visibility let people know that you exist illustrate activity advertise your activities past – present – future share – give to get
visibility Showing work Giving work in progress a title Working with people (residency) The e-mail Printed Material Applications (selection panels) Catalogues/books Portfolio sessions Personal websites Collective websites e.g. Axisweb Press releases Blogs
networks what systems/networks do you use now? who do you know?
the network (as exchange) Write down everyone you know professionally. Tutors / peers / galleries / curators / writers / people you have exhibited with / discussed your work with ....also friends and relatives if appropriate
network now identify who you would like to work with (remember working with someone is an exchange). If you would like to work with a curator - which one? books/fine art/photography/..... If you would like to work with a gallery which one(s).....This can form part of your mailing list for your MA exhibition.
investment and returns how do you measure success? how many shows/projects do you want to do a year? will they get progressively bigger/push boundaries/increase your visibility?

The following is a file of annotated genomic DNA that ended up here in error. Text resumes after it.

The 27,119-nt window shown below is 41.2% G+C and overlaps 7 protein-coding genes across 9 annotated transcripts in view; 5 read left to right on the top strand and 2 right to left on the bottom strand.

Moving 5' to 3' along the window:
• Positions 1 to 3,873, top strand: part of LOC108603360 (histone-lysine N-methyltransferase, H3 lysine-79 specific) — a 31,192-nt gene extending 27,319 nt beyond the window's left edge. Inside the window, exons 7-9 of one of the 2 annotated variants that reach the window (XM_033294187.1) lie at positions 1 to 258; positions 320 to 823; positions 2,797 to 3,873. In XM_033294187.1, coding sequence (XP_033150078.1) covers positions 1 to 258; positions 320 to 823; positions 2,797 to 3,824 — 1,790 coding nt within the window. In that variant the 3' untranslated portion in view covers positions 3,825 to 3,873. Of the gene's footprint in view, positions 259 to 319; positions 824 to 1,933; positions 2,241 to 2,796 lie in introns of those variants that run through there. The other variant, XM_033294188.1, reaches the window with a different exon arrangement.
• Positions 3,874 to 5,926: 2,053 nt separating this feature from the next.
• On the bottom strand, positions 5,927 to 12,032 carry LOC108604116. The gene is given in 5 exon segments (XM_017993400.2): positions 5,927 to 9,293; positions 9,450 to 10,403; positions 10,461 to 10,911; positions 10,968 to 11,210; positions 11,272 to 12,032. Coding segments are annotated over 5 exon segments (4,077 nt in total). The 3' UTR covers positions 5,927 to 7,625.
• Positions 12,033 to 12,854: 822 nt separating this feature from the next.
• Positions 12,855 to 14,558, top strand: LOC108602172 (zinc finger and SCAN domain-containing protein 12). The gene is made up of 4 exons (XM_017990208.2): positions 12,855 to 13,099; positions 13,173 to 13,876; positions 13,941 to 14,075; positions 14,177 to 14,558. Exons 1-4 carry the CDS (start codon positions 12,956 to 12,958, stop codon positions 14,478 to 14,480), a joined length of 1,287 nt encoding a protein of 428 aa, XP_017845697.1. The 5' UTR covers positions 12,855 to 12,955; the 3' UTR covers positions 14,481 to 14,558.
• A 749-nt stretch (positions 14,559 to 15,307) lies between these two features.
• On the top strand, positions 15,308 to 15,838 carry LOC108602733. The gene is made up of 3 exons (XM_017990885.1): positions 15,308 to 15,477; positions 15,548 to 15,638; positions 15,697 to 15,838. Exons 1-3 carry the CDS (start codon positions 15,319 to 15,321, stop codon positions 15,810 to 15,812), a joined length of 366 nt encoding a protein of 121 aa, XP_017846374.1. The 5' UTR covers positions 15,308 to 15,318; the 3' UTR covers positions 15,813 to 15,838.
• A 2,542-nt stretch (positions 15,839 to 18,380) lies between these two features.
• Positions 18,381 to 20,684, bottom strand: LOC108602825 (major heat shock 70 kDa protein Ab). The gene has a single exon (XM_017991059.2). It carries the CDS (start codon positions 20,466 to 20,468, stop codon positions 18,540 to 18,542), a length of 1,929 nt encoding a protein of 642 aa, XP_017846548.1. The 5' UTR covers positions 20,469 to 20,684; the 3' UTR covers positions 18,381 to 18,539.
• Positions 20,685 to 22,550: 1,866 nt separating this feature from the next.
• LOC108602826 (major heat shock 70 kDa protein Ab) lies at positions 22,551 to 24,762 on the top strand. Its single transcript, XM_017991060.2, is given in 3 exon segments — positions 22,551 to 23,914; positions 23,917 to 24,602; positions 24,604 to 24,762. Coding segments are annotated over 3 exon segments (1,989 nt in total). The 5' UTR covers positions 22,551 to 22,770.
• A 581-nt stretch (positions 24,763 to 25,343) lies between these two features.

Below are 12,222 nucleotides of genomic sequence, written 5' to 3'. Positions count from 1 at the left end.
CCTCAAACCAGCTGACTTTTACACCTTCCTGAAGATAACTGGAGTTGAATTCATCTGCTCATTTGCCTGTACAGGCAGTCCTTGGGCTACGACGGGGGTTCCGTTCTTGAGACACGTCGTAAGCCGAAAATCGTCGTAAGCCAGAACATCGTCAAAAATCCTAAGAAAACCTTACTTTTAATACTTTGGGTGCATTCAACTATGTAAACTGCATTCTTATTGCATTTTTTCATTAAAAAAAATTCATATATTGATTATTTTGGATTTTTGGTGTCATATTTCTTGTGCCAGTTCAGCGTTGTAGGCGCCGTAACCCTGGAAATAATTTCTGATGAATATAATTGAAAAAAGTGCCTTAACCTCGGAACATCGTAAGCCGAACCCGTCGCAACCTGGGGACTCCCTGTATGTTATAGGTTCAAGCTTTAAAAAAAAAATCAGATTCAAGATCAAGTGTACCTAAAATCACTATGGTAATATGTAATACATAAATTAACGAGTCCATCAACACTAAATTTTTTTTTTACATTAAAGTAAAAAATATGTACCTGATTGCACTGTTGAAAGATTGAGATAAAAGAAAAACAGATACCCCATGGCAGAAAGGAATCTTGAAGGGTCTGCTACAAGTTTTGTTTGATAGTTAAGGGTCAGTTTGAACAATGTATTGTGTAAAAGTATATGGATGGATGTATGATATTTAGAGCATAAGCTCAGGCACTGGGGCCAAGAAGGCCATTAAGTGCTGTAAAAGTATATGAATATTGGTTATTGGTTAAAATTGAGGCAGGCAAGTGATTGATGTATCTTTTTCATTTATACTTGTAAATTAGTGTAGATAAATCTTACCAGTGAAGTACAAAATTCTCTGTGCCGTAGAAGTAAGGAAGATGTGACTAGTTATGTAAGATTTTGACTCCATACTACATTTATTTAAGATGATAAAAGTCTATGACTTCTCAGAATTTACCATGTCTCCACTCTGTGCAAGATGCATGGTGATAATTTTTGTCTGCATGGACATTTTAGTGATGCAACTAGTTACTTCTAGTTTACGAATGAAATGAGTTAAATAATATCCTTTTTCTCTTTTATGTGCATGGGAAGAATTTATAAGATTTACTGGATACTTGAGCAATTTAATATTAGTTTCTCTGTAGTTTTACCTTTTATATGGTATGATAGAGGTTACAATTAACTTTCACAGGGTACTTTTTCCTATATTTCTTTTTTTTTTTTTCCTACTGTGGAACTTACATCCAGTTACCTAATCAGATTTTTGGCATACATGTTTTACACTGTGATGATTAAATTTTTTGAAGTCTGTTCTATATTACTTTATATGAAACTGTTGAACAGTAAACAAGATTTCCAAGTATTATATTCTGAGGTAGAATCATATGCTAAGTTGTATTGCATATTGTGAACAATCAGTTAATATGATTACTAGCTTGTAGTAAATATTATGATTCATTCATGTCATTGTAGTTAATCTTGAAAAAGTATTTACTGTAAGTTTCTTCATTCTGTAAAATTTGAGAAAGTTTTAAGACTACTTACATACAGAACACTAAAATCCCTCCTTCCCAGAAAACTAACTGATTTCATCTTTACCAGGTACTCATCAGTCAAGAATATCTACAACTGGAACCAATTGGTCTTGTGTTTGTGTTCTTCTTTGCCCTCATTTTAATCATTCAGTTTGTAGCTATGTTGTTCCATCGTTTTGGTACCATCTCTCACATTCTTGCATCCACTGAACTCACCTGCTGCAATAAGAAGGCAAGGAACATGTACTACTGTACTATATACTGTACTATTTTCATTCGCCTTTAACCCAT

identifying goals (direction and progression). Identify key areas in which you would like to develop - exhibitions / artist talks / publicity / application success rate / number of projects each year / regional - national - international / financial goals also - mixed economy / workshops / teaching / also further study / travel / creative development / funding application.
taking or leaving opportunities Consider the following Is it appropriate? How much time do I have? How much money will it cost? Is there an artist fee? Who will see/experience it? Reviews likely? (Is this one of my aims?) Will it lead to anything else? What can I contribute / gain?